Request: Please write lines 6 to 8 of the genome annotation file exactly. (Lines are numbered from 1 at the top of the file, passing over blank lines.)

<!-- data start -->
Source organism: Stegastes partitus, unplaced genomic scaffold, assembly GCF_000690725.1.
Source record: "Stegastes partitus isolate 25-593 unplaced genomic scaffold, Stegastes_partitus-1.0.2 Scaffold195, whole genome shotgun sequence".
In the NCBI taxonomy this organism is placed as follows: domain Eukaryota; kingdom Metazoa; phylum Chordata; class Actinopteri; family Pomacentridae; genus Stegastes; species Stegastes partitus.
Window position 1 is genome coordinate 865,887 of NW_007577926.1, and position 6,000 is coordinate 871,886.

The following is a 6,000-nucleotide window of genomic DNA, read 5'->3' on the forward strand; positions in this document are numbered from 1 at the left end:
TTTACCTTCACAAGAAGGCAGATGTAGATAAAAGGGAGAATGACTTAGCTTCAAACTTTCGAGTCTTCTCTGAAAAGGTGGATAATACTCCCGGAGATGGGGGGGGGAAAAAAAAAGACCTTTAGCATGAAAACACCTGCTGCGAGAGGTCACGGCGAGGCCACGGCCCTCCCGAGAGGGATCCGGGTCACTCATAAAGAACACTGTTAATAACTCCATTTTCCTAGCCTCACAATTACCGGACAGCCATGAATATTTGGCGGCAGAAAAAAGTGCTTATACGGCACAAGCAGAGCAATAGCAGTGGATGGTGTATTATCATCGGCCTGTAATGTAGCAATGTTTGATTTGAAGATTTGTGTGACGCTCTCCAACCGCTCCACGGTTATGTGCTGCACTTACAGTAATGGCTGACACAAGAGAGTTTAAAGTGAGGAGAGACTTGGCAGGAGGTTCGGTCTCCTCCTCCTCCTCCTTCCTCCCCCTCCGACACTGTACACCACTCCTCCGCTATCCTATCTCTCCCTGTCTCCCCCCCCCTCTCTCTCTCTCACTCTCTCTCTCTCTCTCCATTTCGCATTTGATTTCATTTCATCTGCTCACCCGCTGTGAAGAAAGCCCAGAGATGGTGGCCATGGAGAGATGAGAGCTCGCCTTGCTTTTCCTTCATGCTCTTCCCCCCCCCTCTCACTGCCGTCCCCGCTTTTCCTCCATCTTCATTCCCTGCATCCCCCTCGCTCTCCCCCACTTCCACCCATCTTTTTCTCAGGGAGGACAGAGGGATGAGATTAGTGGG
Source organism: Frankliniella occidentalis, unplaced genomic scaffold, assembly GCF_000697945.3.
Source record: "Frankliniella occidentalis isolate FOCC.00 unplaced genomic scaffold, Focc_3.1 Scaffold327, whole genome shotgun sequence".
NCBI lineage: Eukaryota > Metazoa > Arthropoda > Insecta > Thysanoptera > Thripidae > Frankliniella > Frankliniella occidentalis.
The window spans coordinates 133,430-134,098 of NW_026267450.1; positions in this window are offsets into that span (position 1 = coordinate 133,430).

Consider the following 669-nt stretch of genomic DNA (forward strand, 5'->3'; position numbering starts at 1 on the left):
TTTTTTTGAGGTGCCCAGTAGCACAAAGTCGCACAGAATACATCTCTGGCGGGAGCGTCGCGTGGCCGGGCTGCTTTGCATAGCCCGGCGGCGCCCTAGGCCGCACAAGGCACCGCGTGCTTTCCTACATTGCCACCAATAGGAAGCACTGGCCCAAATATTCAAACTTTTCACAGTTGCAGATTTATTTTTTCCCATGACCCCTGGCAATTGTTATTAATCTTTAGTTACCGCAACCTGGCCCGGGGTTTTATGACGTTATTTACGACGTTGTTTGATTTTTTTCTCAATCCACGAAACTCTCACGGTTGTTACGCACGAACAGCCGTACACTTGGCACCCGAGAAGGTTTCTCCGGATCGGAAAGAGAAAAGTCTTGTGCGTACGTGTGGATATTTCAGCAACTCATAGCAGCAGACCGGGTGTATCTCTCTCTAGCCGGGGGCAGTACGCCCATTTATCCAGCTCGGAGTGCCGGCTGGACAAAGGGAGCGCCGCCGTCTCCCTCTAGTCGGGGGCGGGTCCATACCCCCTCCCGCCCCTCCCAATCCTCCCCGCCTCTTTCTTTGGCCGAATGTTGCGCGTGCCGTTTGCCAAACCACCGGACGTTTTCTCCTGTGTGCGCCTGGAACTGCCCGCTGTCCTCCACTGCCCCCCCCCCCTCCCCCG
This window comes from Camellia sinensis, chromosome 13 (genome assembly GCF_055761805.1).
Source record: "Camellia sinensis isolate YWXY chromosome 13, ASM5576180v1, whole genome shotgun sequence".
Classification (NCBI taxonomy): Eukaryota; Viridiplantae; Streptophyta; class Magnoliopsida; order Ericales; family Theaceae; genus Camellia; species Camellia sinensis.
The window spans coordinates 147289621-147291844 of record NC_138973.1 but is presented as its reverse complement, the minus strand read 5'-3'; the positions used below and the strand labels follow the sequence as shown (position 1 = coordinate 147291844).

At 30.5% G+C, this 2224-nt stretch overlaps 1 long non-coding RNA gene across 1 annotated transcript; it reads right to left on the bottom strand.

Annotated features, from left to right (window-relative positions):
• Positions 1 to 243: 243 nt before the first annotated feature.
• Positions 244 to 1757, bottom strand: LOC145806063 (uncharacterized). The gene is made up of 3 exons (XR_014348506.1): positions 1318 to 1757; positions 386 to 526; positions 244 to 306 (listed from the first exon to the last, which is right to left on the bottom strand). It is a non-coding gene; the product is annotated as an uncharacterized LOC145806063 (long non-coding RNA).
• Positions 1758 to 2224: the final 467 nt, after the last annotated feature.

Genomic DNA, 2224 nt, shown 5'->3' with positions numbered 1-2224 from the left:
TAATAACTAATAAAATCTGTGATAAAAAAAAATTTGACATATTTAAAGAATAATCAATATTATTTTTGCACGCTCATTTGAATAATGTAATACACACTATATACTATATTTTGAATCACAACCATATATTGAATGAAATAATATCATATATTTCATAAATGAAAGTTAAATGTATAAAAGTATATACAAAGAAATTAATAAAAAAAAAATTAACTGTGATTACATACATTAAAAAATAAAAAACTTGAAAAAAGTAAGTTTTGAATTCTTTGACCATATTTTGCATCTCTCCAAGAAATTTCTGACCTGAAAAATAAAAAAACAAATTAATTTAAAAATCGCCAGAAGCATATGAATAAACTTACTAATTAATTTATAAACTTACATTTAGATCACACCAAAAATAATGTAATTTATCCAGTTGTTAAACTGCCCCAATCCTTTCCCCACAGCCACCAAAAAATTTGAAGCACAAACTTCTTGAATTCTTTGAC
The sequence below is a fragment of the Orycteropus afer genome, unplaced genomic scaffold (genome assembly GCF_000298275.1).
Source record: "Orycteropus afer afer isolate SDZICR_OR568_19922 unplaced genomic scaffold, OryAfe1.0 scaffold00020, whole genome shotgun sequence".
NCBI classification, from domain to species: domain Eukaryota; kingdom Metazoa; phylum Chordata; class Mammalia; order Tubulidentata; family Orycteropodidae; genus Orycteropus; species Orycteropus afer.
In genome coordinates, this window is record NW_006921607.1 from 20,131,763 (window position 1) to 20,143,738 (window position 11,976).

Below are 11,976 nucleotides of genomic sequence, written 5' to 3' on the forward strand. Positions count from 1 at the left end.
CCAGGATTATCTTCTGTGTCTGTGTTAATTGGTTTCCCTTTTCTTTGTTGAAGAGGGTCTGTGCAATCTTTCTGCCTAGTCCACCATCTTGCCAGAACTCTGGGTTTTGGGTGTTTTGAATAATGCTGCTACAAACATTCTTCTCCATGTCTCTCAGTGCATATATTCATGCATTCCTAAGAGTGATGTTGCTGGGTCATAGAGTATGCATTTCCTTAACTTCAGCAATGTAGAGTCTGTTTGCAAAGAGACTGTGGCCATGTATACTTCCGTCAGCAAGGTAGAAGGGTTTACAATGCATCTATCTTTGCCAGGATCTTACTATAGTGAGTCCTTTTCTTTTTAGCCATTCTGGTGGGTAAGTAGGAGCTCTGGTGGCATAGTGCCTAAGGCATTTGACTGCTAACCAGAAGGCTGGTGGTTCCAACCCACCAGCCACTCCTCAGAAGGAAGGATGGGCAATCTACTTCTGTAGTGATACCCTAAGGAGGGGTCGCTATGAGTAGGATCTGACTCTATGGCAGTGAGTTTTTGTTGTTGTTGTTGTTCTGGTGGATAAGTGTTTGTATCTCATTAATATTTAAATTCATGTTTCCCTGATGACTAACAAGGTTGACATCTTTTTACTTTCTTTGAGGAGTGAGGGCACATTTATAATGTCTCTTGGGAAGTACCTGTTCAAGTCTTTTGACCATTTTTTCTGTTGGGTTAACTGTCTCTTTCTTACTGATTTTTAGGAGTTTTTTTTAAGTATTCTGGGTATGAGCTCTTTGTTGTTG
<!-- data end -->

TTTACCTTCACAAGAAGGCAGATGTAGATAAAAGGGAGAATGACTTAGCTTCAAACTTTCGAGTCTTCTCTGAAAAGGTGGATAATACTCCCGGAGATGGGGGGGGGAAAAAAAAAGACCTTTAGCATGAAAACACCTGCTGCGAGAGGTCACGGCGAGGCCACGGCCCTCCCGAGAGGGATCCGGGTCACTCATAAAGAACACTGTTAATAACTCCATTTTCCTAGCCTCACAATTACCGGACAGCCATGAATATTTGGCGGCAGAAAAAAGTGCTTATACGGCACAAGCAGAGCAATAGCAGTGGATGGTGTATTATCATCGGCCTGTAATGTAGCAATGTTTGATTTGAAGATTTGTGTGACGCTCTCCAACCGCTCCACGGTTATGTGCTGCACTTACAGTAATGGCTGACACAAGAGAGTTTAAAGTGAGGAGAGACTTGGCAGGAGGTTCGGTCTCCTCCTCCTCCTCCTTCCTCCCCCTCCGACACTGTACACCACTCCTCCGCTATCCTATCTCTCCCTGTCTCCCCCCCCCTCTCTCTCTCTCACTCTCTCTCTCTCTCTCCATTTCGCATTTGATTTCATTTCATCTGCTCACCCGCTGTGAAGAAAGCCCAGAGATGGTGGCCATGGAGAGATGAGAGCTCGCCTTGCTTTTCCTTCATGCTCTTCCCCCCCCCTCTCACTGCCGTCCCCGCTTTTCCTCCATCTTCATTCCCTGCATCCCCCTCGCTCTCCCCCACTTCCACCCATCTTTTTCTCAGGGAGGACAGAGGGATGAGATTAGTGGG
Source organism: Frankliniella occidentalis, unplaced genomic scaffold, assembly GCF_000697945.3.
Source record: "Frankliniella occidentalis isolate FOCC.00 unplaced genomic scaffold, Focc_3.1 Scaffold327, whole genome shotgun sequence".